Article and image by Sipho Kekana
Children Rights Advocate and 2014 Nobel Peace Prize Winner Kailash Satyarthi has lambasted the rich nations of the world, saying their discriminatory attitude towards poor nations was at the heart of the persistence of the problem, which is rife in Africa.
Speaking during the opening plenary of the 5th Global Conference on the Elimination of Child Labour at the Durban International Convention Centre, Satyarthi has urged rich nations to play their role in fighting the increasing global dilemma.
“You cannot blame Africa. It is happening because of the discriminatory world order. It is this still the age-old racial discriminatory [issue]. We cannot end child labour without ending child labour in Africa.”
The International Labour Organisation (ILO) describes the child labour as work that “deprives children of their childhood, their potential and their dignity, and that is harmful to physical and mental development” while Unesco describes working children as child labourers when they are either too young to work or are involved in hazardous activities that may compromise their physical, mental, social or educational development.
The 5th conference’s aim, the first to be held in Africa, is to share good practice and to push for accelerated action towards elimination of child labour. It also aims to assess progress made towards achieving Sustainable Development Goals (SDG) regarding child labour.
Satyarthi says he refused to believe the world has no resources to eliminate the problem.
“I don’t want to lose the hope. We are the people and the time is now. Let us march for the dignity of every human being. Let us march.”
Regional Vice-President of the International Organization of Employers and Executive Director of the Federation of Kenya Employers, Jacqueline Mugo, says without addressing the root causes of child labour, which she says are poverty and informality, among other, the fight against the quandary will never be won.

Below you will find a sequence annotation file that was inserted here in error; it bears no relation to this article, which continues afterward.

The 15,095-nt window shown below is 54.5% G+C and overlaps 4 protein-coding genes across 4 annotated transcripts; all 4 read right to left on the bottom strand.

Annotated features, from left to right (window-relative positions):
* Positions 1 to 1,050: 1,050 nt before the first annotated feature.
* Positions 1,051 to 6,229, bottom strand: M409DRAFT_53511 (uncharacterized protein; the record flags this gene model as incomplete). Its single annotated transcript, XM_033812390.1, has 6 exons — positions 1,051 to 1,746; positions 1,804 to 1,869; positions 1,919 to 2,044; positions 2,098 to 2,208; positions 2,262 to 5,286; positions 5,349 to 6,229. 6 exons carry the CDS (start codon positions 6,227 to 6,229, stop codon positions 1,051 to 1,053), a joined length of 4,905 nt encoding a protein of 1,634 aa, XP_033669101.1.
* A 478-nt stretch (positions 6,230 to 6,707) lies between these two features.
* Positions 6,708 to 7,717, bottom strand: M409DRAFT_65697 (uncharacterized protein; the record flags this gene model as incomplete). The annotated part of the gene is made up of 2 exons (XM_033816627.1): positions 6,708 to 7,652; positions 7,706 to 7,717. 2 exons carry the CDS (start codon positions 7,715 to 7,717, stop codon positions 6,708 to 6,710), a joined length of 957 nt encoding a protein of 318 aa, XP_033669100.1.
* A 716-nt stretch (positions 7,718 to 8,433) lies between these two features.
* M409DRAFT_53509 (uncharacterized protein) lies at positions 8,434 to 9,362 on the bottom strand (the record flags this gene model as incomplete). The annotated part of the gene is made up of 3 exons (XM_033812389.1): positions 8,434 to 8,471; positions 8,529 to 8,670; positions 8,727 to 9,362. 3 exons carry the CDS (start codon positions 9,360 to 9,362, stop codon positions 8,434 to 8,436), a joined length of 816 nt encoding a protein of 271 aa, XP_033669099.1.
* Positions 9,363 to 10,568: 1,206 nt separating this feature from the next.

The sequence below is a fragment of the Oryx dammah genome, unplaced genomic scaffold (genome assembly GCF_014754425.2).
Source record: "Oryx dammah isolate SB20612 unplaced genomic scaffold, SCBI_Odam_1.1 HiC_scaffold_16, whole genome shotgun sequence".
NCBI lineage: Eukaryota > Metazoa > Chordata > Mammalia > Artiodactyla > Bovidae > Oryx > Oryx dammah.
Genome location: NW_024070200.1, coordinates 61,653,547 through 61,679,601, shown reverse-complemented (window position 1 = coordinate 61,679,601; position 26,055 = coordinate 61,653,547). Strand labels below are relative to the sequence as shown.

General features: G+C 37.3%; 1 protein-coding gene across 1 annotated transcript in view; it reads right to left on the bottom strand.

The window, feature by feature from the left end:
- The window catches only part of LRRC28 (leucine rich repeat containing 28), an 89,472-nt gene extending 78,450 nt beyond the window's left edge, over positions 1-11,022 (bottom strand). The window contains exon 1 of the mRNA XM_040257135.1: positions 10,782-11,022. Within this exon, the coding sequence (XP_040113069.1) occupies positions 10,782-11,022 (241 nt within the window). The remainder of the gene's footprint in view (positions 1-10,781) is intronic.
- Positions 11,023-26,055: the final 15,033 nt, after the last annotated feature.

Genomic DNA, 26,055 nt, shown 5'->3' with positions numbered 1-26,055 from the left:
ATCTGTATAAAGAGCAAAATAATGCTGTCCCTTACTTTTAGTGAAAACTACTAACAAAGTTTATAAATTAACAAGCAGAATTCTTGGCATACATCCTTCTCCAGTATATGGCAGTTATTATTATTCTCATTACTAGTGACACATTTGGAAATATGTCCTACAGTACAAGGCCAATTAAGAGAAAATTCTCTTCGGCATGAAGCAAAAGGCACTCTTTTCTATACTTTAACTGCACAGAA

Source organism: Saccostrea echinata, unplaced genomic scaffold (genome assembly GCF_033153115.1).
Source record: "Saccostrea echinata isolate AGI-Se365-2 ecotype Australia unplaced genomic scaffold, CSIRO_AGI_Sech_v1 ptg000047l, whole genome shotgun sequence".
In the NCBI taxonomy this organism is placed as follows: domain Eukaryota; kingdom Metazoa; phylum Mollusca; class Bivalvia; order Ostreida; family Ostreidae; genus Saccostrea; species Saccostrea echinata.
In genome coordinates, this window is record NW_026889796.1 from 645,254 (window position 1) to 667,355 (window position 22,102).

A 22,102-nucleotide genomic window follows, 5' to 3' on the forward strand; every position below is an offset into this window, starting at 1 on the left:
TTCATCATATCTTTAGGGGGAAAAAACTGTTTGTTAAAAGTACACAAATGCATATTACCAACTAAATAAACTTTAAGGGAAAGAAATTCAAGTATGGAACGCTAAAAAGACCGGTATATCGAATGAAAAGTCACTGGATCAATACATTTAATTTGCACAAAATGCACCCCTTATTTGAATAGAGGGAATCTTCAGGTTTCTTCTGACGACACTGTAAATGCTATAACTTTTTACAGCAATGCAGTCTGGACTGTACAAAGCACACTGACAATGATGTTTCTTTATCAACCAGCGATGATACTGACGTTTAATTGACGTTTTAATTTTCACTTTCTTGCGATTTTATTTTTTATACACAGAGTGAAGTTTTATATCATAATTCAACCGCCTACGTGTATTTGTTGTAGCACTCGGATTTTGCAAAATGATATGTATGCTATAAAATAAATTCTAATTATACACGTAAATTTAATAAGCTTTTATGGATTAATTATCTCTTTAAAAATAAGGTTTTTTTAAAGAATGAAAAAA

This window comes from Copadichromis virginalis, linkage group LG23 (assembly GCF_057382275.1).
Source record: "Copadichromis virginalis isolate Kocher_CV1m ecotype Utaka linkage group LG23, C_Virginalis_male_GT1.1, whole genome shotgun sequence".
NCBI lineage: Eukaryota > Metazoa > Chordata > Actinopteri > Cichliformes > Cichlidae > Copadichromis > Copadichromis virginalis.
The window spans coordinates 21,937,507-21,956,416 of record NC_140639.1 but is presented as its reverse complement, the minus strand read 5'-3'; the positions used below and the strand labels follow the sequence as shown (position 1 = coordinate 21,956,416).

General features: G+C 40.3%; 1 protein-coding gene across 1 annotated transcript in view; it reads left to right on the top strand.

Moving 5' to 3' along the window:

She says the numbers of children in child labour are on the increase.
“The number of victims of child labour is increasing. Our responsibility is to do all we can to reverse this trend. This is not an easy task as we continue to wrestle with the impact of COVID-19, face growing geopolitical tensions, and historic price increases due to the Russian war against Ukraine.”
According to the ILO more than 160 million children are labourers while more than 106 million of that figure is out of school.
In June 2021, ILO and Unicef released a report which stated that the number of children in child labour had increased by 8.4 million children in the preceding four years – with millions more at risk due to the impacts of COVID-19.
Mugo says, “These challenges are not insurmountable. But, so far, we have not shown the necessary will or pursued the comprehensive collective actions required to address them.”
Saulos Klaus Chilima. Deputy President of the Republic of Malawi says, two million children are in child labour in Malawi.
The conference is expected to grapple with issues of ending child labour until Friday as the world prepares for the global awareness day for child labour on 12 June.
Originally published at SABCNews.com, 15 May 2022, available here.